The many bars along The Strip provide a Pleasure Grounds during Thunder on The Strip, one of the topics explored in the new book.

After a new board commissioners decided to eliminate my position, I decided to use my new status as a freelance writer to delve much deeper in The Resort’s story and provide readers with a narrative that looks at all aspects of this unique town and resort.

I sparingly use the word “unique” when I write, but when it comes to GOTL, it earns it.

Where else can you find an incorporated Ohio village without a single franchised business except Dairy Queen? It has no banks, no payday loan joints, no doctor’s or dentist’s offices, no traffic lights and no big-box stores, not even a pharmacy. Yet there are 17 bars, hundreds of cottages to rent, a state park, a lodge, wineries, zip lines, mom-and-pop stores and what appears to be the nation’s oldest miniature golf course. GOTL even has a magic store!

This little microcosm has developed totally independent of outside investment, until recently, when Delaware North Companies began building high-end amenities like the zip line/challenge course and cottages development. Most of GOTL’s commercial district is operated by families in the third and fourth generation of ownership. They have created the businesses vacationers associate with GOTL: Eddie’s Grill, The Cove, Firehouse Winery and many more.

This little resort soon became a vacation destination for blue-collar steel-mill towns of Western Pennsylvania and the Youngstown region. Many of them camped at Chestnut Grove. Their voices and stories run flow through the book like 3.2-beer once flowed through the village. Topics covered in the book include dance halls, alcohol, lodging, amusements, beaches, the riots, cottages and much more.

There is both pleasure and sadness in this place, a microcosm of human experience and emotions, joys and disappointments.

Pleasure Grounds will be available at select merchants at GOTL this summer. We have chosen not to distribute through Amazon at this time. It can be purchased through this website as well as our retail location, Bridge Street Art Works, 1009 Bridge Street, Ashtabula. Books will be in stock starting May 23.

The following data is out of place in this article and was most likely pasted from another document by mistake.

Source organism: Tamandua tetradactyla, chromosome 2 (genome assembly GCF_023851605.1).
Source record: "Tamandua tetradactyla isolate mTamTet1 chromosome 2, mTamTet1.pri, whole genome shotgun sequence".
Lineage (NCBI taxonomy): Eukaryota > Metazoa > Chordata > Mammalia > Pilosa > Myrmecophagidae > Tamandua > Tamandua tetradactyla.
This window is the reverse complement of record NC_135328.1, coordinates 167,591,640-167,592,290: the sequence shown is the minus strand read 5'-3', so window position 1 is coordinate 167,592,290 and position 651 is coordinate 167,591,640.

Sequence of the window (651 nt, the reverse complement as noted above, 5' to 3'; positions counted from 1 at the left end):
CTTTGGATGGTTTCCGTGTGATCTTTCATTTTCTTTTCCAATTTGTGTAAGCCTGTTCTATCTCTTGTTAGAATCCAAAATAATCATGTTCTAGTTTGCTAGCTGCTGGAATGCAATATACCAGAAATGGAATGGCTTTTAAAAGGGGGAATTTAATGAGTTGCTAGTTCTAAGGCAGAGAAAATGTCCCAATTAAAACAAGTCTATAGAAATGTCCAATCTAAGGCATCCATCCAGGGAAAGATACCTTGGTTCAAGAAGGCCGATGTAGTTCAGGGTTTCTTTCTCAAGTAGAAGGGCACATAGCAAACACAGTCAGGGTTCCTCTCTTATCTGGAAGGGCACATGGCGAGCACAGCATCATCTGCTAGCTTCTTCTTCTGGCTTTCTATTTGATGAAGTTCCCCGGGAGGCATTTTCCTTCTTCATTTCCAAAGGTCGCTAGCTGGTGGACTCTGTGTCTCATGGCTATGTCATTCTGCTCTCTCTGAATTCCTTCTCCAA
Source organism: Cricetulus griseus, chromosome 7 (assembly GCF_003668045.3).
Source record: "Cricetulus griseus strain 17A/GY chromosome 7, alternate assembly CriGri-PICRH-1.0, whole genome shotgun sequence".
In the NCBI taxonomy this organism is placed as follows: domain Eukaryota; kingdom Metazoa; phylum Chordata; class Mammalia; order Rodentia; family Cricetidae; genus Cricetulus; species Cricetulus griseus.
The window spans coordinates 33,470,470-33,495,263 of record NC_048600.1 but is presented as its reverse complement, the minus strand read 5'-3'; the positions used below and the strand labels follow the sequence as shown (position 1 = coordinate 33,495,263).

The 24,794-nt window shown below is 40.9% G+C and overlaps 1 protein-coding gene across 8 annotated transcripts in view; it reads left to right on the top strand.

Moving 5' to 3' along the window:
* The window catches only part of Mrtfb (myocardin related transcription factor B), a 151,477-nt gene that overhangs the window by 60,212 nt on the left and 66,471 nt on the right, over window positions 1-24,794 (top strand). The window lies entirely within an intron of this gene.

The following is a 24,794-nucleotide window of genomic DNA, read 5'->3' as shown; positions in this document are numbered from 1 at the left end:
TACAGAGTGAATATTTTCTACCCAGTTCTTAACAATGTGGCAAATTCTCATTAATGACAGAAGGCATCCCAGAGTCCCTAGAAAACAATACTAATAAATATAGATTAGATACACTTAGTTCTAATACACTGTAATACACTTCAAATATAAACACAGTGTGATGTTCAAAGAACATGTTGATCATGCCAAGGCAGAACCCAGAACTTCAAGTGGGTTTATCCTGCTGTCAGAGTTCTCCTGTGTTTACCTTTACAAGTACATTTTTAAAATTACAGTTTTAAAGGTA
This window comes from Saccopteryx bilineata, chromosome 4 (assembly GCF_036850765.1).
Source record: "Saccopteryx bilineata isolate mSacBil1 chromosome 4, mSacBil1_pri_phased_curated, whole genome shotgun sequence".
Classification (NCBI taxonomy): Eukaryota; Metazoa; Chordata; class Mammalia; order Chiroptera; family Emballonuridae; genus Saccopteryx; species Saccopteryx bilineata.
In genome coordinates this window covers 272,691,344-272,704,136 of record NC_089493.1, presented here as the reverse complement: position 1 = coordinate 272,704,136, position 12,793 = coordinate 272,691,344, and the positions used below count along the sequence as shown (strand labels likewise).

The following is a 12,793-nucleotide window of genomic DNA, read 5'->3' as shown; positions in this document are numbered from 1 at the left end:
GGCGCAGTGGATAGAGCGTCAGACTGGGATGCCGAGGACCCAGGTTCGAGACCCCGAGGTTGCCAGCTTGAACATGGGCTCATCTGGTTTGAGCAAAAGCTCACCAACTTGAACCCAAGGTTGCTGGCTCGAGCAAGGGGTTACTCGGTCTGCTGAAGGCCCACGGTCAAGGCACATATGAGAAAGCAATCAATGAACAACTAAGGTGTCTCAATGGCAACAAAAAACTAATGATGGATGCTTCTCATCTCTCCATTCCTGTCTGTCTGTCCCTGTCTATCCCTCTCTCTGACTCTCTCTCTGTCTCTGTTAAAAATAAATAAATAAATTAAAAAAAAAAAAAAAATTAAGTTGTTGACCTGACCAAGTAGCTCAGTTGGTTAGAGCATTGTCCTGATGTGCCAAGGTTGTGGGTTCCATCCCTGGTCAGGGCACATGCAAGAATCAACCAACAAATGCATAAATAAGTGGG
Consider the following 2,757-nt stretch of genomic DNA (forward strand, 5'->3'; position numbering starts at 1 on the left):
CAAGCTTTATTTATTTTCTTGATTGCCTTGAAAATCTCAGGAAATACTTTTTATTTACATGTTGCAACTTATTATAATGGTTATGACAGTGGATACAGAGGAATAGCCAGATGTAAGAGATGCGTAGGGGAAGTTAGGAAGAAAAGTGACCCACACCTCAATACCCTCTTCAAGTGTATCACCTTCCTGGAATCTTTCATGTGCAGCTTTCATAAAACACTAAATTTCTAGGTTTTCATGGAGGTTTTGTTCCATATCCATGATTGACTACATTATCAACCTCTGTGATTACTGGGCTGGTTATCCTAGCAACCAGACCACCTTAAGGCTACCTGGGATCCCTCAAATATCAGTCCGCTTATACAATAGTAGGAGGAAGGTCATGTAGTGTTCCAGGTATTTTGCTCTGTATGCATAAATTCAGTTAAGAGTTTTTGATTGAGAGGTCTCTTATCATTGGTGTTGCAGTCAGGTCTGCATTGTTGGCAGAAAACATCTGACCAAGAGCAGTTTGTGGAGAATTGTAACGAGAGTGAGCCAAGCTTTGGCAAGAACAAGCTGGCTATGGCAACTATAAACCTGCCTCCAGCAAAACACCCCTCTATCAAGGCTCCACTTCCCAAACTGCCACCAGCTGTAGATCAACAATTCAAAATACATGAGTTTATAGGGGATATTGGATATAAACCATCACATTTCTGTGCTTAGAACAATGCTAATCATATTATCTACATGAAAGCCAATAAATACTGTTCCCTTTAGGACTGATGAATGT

Confirmed GOTL locations selling Pleasure Grounds are the Eagle Cliff Hotel and Anchor Inn. The Covered Bridge Shoppe at the Harpersfield Covered Bridge also will stock the book. .

In the weeks ahead, I’ll be posting supplemental videos and stories about GOTL as we celebrate the 150th anniversary of this unique town and resort.

See you on The Strip!

Pleasure grounds book cover.

Pleasure Grounds, 500-plus pages, fully indexed, hundreds of photos. 8 1/2 x 11 inches, silk laminate paper cover

Ashtabula Harbor, a history

Carl’s new book about Ashtabula Harbor, Ohio, is his first venture into self-publishing. More than 400 pages of history and stories await. Purchase a signed copy from this site and receive free shipping.

In the fall of 2016 I embarked upon the most ambitious writing project of my life, crafting a history of Ashtabula Harbor, Ohio.

Why? For more than two decades, The Harbor was the greatest iron ore receiving port in the world. More iron ore flowed through this port and to the mills of Youngstown, Ohio, and Pittsburgh, Pa., than through any other port. Immigrants built the railroads that linked the lake to the Ohio River and steel mills, and then worked on the docks unloading the vessels with shovels and wheelbarrows.

“Lively times” reported the Ashtabula Telegraph in July 1873, when the first ore boat arrived in The Harbor. Thousands more, each year progressively larger, would arrive at The Harbor. Brown Hoists replaced shovels, Huletts replaced Brown Hoists, and eventually the self-unloaders and demise of the domestic steel industry ended it all.

And before ore there were schooners and passengers steamers and a curse on ships built at Ashtabula Harbor. And during the ore boom there were saloons, murders, brothels, drownings and beachfront resorts. Lighthouses came and went, as did bridges and tugs and hundreds of Bridge Street businesses.

And they are all in this hefty volume, available for order from this site.